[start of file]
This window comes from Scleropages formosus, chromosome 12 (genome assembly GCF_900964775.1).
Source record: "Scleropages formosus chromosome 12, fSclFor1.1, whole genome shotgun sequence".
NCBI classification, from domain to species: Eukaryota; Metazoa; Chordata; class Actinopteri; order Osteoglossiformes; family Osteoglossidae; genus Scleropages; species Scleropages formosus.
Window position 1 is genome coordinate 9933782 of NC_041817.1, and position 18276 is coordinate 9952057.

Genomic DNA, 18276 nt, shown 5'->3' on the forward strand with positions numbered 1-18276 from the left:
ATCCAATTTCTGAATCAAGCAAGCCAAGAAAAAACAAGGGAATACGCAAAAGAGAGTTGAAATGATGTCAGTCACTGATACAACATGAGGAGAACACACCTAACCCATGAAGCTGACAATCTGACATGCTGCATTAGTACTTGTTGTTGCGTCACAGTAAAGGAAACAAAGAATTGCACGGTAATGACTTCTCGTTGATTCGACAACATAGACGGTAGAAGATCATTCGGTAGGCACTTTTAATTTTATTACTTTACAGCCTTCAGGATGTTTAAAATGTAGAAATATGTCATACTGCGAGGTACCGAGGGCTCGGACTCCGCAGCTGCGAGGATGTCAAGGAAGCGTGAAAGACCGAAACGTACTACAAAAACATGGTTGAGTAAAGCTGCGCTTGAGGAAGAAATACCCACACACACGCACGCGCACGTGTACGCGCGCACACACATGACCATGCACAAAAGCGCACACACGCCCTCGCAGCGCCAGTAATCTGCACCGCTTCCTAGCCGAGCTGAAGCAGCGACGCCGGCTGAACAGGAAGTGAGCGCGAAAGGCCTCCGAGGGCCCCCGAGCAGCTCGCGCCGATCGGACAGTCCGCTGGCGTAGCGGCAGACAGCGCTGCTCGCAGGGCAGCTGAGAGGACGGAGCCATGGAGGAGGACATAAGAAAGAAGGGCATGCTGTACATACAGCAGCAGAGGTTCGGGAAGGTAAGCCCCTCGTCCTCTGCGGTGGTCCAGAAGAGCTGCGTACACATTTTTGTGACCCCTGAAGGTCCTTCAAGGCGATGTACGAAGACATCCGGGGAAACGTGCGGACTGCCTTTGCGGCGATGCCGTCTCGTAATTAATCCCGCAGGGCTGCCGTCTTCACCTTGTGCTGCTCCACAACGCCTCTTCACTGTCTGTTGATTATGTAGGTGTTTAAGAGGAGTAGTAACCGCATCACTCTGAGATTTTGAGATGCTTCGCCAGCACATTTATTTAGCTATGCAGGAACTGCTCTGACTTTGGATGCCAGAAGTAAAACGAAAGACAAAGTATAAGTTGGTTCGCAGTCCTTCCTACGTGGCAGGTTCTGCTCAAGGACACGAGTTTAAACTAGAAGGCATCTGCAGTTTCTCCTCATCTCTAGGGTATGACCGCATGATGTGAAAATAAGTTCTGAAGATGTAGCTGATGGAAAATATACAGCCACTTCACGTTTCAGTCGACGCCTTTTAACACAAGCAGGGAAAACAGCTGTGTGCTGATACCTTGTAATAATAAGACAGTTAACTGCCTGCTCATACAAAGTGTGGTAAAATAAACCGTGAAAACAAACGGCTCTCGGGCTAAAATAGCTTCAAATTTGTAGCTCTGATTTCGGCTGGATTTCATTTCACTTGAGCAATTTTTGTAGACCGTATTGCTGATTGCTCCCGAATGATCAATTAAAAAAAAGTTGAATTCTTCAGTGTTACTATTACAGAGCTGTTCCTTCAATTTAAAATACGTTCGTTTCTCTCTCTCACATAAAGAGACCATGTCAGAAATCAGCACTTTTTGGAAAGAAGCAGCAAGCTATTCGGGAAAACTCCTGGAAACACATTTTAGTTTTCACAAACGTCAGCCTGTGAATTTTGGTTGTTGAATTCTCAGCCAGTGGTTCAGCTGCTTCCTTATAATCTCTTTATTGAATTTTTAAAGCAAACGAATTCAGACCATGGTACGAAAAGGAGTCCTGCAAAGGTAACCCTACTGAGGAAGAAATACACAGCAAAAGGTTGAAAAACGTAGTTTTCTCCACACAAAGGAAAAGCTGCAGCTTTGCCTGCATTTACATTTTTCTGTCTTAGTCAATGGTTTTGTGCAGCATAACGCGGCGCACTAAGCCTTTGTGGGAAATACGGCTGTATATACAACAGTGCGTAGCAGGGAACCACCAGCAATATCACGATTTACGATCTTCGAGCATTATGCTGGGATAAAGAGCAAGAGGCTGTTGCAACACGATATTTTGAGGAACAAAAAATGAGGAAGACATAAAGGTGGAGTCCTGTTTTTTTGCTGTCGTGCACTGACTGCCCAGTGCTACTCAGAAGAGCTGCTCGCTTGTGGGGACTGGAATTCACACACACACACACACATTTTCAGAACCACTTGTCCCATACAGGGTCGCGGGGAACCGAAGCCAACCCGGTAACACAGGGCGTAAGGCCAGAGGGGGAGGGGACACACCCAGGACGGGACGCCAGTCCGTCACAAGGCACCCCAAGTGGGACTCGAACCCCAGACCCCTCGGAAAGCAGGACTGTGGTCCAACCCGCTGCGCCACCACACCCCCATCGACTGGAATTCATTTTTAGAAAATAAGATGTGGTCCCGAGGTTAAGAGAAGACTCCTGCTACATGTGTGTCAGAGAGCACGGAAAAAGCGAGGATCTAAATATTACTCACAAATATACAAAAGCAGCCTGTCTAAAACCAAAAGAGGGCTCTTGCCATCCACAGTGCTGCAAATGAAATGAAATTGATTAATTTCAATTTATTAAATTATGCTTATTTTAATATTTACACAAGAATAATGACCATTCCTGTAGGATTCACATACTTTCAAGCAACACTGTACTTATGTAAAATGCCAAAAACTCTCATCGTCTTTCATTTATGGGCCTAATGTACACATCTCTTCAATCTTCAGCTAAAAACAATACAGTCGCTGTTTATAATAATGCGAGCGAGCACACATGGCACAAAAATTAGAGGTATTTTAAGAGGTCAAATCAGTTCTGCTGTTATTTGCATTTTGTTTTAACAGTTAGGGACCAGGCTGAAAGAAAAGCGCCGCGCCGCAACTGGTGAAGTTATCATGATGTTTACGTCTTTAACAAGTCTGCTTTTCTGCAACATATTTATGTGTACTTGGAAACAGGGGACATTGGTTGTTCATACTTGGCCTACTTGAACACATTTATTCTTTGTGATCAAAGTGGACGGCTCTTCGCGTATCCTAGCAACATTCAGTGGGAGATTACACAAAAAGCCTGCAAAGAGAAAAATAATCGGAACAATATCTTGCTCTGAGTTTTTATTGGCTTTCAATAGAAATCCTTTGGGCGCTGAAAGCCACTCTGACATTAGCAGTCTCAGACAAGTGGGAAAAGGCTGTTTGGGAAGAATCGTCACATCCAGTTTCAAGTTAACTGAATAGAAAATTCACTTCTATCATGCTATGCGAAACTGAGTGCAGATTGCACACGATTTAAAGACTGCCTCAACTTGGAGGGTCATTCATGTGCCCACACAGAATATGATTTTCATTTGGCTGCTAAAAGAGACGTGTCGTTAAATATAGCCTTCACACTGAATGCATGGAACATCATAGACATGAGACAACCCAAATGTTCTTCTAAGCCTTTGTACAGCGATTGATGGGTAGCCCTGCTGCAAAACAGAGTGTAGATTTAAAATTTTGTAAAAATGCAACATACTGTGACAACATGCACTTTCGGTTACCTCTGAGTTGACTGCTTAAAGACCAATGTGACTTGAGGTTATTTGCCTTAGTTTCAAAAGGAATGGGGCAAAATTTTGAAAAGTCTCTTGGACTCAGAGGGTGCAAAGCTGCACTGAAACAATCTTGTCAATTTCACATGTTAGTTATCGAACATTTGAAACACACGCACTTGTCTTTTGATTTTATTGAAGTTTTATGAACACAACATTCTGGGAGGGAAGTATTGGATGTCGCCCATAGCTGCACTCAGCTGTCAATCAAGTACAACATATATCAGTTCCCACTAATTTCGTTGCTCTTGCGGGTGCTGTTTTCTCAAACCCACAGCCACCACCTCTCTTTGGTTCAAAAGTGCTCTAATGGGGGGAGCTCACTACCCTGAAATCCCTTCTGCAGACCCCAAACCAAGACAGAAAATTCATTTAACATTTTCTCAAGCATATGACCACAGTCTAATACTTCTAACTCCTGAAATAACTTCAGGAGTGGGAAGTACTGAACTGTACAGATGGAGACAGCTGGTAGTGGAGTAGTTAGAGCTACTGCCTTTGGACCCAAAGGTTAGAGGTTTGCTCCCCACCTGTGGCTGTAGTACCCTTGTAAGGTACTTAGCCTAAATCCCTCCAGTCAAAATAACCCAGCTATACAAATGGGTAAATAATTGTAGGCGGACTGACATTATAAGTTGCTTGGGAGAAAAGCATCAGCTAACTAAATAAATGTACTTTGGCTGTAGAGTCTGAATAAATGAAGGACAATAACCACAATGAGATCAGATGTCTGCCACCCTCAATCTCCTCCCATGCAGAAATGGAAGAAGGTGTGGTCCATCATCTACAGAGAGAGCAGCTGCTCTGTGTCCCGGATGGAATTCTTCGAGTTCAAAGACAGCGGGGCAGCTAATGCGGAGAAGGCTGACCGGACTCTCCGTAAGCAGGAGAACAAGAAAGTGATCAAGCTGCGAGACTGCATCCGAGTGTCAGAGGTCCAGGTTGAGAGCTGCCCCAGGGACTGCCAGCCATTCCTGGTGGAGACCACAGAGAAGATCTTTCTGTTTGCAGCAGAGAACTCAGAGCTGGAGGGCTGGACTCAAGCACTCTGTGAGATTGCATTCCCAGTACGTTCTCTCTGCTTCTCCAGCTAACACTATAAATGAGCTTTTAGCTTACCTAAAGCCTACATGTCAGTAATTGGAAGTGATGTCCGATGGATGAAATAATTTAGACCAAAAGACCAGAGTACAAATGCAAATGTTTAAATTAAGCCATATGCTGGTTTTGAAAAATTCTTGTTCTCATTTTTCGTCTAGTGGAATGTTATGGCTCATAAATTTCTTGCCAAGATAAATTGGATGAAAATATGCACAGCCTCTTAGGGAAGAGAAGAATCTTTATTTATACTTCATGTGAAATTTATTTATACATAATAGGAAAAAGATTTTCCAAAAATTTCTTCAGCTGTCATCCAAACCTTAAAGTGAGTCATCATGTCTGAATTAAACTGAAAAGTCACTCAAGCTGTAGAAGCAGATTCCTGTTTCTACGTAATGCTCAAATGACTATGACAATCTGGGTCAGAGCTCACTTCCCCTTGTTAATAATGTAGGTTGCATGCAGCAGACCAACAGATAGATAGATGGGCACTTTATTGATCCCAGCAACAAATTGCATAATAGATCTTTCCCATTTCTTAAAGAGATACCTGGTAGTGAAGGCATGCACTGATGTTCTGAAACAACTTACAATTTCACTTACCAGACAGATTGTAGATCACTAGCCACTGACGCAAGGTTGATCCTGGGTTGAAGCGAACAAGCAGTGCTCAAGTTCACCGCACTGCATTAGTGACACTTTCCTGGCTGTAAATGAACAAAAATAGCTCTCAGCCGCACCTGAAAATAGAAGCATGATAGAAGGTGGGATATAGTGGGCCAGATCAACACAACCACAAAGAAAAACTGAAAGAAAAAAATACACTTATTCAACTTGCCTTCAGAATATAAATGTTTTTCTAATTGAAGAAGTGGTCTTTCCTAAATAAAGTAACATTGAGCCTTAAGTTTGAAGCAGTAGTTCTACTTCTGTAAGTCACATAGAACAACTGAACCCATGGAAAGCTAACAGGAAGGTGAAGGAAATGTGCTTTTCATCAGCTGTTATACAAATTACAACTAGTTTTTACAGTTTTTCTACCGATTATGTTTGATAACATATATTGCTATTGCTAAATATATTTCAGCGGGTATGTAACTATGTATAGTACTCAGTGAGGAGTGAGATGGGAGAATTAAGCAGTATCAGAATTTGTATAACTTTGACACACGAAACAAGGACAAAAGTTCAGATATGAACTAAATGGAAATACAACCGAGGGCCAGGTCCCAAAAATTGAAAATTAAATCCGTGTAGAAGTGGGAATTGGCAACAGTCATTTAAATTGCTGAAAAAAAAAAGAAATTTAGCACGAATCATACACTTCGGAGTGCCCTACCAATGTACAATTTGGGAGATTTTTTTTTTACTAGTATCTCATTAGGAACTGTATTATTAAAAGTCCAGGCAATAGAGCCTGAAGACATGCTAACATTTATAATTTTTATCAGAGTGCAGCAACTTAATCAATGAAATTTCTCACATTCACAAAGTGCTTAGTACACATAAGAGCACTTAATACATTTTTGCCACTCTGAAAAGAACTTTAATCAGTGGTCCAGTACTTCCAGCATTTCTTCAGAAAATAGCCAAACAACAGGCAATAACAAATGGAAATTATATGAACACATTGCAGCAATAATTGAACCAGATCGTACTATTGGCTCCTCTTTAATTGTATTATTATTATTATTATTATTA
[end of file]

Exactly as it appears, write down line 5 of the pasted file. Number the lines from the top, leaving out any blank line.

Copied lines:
Genomic DNA, 18276 nt, shown 5'->3' on the forward strand with positions numbered 1-18276 from the left: